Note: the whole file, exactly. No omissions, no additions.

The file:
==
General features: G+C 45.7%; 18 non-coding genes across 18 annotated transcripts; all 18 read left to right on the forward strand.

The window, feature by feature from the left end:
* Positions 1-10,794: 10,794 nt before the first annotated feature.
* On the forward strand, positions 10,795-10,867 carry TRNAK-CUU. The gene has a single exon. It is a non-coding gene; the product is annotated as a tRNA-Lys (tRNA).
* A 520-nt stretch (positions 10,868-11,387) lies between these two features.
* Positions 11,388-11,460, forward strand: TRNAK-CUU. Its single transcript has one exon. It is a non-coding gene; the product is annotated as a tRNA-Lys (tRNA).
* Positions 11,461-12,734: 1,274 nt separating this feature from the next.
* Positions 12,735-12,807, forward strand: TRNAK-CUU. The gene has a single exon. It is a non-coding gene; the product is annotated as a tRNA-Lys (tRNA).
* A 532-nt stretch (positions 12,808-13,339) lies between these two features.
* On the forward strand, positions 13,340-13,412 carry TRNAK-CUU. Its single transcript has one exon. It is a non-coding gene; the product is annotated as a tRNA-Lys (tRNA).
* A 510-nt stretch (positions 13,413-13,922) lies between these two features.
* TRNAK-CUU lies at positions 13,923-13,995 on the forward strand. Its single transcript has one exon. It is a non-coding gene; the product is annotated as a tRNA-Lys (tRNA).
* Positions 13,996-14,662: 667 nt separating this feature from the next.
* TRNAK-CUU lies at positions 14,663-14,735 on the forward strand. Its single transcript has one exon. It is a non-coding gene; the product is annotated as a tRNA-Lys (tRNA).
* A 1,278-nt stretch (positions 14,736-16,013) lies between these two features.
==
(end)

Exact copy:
General features: G+C 45.7%; 18 non-coding genes across 18 annotated transcripts; all 18 read left to right on the forward strand.

The window, feature by feature from the left end:
* Positions 1-10,794: 10,794 nt before the first annotated feature.
* On the forward strand, positions 10,795-10,867 carry TRNAK-CUU. The gene has a single exon. It is a non-coding gene; the product is annotated as a tRNA-Lys (tRNA).
* A 520-nt stretch (positions 10,868-11,387) lies between these two features.
* Positions 11,388-11,460, forward strand: TRNAK-CUU. Its single transcript has one exon. It is a non-coding gene; the product is annotated as a tRNA-Lys (tRNA).
* Positions 11,461-12,734: 1,274 nt separating this feature from the next.
* Positions 12,735-12,807, forward strand: TRNAK-CUU. The gene has a single exon. It is a non-coding gene; the product is annotated as a tRNA-Lys (tRNA).
* A 532-nt stretch (positions 12,808-13,339) lies between these two features.
* On the forward strand, positions 13,340-13,412 carry TRNAK-CUU. Its single transcript has one exon. It is a non-coding gene; the product is annotated as a tRNA-Lys (tRNA).
* A 510-nt stretch (positions 13,413-13,922) lies between these two features.
* TRNAK-CUU lies at positions 13,923-13,995 on the forward strand. Its single transcript has one exon. It is a non-coding gene; the product is annotated as a tRNA-Lys (tRNA).
* Positions 13,996-14,662: 667 nt separating this feature from the next.
* TRNAK-CUU lies at positions 14,663-14,735 on the forward strand. Its single transcript has one exon. It is a non-coding gene; the product is annotated as a tRNA-Lys (tRNA).
* A 1,278-nt stretch (positions 14,736-16,013) lies between these two features.